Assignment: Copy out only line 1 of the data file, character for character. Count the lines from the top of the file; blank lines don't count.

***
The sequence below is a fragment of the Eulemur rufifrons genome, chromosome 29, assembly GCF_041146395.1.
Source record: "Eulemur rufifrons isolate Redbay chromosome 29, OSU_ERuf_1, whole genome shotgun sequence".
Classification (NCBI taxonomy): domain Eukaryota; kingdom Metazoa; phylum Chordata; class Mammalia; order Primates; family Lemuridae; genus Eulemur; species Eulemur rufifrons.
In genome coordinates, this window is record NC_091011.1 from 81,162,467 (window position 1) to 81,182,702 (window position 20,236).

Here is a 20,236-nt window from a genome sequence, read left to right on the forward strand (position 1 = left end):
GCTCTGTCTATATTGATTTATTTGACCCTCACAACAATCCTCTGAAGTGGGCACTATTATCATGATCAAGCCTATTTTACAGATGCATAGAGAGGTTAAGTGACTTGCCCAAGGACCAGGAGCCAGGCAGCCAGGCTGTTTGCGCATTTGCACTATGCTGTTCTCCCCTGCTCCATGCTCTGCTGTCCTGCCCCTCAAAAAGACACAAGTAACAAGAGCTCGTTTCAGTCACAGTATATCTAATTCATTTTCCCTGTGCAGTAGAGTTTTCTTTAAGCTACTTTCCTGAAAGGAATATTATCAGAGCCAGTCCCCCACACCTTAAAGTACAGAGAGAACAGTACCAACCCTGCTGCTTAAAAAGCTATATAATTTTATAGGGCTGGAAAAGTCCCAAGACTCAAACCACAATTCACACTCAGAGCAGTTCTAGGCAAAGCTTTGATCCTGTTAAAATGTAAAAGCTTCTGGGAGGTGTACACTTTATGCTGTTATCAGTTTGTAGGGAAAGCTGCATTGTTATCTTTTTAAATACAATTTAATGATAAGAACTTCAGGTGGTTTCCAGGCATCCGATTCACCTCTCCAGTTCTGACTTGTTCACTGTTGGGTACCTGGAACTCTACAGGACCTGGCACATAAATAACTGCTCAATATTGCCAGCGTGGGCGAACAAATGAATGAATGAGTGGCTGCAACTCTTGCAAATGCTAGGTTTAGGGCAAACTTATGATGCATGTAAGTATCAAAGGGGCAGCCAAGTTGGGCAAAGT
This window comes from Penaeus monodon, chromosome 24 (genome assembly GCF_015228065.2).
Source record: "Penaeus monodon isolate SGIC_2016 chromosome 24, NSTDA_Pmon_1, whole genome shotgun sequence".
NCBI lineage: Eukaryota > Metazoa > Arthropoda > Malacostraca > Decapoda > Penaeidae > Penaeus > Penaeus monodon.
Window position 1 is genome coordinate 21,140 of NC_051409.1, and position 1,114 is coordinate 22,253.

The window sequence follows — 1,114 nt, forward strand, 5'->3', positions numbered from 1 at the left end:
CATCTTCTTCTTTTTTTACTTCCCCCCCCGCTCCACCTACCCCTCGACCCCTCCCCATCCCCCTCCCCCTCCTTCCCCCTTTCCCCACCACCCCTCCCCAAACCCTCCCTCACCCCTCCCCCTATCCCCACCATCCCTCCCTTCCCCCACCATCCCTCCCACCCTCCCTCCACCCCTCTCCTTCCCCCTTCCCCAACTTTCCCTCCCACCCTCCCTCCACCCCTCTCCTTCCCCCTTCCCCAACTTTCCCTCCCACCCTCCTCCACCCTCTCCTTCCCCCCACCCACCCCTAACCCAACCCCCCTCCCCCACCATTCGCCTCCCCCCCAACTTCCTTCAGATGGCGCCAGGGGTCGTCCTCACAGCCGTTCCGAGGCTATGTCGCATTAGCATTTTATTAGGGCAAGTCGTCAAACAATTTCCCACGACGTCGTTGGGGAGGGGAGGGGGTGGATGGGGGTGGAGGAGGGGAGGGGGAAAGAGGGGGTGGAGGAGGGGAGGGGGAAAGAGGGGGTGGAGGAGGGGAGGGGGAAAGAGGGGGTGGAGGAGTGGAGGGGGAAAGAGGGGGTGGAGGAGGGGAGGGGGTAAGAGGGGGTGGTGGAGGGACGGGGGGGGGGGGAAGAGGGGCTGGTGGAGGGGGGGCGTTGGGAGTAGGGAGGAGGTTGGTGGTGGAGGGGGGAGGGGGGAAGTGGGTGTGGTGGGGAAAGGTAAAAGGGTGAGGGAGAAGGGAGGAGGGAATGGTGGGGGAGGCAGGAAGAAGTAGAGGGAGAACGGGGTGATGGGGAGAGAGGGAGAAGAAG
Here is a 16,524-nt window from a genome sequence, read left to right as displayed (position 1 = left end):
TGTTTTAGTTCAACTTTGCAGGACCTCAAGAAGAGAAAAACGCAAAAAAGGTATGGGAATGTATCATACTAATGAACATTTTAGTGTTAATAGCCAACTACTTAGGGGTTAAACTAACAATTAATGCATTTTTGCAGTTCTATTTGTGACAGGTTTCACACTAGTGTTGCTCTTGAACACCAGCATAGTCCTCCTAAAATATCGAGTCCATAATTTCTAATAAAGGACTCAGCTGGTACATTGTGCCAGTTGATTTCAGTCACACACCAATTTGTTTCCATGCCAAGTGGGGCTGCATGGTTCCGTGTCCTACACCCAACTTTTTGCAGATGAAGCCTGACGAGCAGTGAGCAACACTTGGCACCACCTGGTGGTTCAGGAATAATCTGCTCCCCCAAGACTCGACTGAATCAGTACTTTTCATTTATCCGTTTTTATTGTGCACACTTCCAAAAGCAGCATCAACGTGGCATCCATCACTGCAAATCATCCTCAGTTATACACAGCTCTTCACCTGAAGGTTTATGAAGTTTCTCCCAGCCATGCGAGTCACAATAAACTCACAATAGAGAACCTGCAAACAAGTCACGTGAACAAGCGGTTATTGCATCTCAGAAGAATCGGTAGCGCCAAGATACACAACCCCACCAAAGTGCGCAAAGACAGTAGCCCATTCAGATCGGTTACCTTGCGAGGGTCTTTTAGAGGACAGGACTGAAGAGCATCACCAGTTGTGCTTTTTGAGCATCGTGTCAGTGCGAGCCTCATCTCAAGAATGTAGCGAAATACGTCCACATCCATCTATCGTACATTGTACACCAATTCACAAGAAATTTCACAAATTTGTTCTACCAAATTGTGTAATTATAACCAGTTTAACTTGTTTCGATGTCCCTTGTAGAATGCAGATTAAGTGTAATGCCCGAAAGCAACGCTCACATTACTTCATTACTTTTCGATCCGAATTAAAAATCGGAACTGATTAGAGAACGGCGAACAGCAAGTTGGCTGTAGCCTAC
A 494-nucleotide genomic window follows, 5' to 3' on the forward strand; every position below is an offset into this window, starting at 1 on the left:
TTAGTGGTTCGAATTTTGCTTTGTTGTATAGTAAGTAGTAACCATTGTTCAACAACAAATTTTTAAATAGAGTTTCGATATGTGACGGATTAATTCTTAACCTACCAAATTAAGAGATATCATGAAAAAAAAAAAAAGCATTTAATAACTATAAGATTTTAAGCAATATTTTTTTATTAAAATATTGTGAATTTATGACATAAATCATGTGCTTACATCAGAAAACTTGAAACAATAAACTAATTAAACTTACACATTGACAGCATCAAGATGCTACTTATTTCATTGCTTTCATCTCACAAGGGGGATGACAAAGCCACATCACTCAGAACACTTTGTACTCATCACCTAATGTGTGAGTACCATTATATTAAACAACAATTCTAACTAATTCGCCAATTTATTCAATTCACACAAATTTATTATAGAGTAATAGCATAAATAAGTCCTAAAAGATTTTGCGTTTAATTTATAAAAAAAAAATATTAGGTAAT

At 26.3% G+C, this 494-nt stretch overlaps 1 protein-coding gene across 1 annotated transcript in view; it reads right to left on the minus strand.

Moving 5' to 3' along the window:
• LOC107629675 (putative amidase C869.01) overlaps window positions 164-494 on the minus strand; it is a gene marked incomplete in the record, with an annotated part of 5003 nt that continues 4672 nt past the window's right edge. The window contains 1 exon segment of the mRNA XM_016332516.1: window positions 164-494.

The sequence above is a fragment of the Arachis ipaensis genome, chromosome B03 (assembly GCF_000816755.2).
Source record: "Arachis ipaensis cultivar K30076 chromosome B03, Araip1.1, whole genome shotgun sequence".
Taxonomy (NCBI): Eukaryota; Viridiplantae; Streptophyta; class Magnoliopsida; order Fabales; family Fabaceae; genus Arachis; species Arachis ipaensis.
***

The sequence below is a fragment of the Eulemur rufifrons genome, chromosome 29, assembly GCF_041146395.1.